Only partly. It is true that the use of competitive auctions has accelerated cost reductions for some renewable technologies, notably solar PV, onshore wind and offshore wind, establishing price benchmarks that are recognised worldwide. However, these prices cannot be consistently followed, as each country and technology has different resource potentials, financing conditions and auction designs.
That said, overall trends show that recent bid prices for onshore wind and solar PV technologies for projects to be commissioned by 2023 range from USD 20 per megawatt hour (MWh) to USD 50/MWh. This corresponds to a 45-50% reduction in contract price for both technologies from 2017 to 2022/23; for offshore wind, the decline is almost two-thirds.
In a damp office at Ethiopia’s Addis Ababa University, doctoral student Hailu Geremew fantasizes about working on the nuclear reactor his country is now pondering building. “Oh that is my dream, my dream, my dream,” said the nuclear physicist, 32, wearing rectangular glasses and a cardigan.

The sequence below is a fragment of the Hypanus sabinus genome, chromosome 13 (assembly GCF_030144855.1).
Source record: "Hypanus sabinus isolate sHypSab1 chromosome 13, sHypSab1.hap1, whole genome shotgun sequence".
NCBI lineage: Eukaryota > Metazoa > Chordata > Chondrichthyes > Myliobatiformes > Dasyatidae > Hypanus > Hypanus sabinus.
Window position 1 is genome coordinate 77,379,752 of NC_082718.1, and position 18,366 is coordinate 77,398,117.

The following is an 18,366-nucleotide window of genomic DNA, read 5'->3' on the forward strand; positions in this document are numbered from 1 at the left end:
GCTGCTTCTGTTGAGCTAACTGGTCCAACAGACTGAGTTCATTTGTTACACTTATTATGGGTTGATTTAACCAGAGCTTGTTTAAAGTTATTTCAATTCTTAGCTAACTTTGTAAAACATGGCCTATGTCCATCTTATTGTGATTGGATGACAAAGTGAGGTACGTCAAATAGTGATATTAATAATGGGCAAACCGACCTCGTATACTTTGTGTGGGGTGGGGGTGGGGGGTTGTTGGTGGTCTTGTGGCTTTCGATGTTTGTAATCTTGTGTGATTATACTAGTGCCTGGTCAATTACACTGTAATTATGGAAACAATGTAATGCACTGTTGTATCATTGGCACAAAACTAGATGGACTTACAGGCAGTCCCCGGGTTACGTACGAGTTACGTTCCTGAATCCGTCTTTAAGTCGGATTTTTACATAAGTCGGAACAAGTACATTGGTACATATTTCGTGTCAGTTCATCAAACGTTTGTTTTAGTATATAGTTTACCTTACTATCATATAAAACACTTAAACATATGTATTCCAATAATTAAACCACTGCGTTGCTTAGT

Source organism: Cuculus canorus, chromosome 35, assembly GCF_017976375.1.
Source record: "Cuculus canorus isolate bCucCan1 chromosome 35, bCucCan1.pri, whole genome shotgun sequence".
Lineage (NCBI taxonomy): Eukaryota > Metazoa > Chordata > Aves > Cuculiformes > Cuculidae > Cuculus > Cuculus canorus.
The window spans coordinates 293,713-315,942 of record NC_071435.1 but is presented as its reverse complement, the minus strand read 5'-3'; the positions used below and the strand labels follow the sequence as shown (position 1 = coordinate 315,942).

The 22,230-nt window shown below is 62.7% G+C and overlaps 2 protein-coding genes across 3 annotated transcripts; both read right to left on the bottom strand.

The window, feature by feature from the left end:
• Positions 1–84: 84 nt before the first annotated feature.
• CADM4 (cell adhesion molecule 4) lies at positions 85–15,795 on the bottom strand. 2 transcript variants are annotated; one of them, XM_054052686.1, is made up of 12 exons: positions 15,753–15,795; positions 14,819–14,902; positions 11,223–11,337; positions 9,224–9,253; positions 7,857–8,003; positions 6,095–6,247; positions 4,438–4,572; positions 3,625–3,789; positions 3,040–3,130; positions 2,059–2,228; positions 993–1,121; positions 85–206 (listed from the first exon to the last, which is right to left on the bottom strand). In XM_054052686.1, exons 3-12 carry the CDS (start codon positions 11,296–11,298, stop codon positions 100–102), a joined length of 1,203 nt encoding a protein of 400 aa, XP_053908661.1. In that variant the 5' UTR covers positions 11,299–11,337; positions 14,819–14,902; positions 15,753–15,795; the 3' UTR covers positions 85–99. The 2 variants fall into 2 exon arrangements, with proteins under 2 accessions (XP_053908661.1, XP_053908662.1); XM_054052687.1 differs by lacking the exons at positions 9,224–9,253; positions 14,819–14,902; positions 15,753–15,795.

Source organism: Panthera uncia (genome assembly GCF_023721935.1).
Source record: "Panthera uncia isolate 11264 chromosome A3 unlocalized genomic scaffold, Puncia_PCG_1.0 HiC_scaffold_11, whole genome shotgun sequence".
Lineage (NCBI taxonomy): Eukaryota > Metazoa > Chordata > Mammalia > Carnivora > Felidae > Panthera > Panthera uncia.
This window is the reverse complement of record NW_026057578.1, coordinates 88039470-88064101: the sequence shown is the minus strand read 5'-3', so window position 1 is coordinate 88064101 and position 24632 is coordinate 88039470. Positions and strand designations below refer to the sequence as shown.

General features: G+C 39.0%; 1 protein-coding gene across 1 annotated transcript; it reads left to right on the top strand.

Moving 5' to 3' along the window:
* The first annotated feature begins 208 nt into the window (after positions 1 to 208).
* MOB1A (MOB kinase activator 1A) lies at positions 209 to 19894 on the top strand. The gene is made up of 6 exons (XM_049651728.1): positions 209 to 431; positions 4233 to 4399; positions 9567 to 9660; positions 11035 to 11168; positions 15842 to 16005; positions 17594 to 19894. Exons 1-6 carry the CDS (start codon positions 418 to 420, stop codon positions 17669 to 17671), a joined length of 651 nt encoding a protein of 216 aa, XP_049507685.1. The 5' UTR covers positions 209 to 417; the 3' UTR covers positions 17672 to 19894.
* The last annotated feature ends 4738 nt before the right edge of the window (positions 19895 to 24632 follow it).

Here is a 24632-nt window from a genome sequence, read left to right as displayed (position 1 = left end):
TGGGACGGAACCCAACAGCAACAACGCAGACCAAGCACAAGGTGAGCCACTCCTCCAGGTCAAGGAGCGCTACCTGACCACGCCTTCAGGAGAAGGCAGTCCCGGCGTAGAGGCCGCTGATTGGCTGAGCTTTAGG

Geremew is part of a new generation of African scientists whose prospects are expanding as their governments team up with foreign powers on a potential fast-track to electrification. For now, South Africa is the only country on the continent operating a nuclear power plant.But in recent years, at least seven other sub-Saharan African states have signed agreements to deploy nuclear power with backing from Russia, according to public announcements and the World Nuclear Association (WNA), an industry body.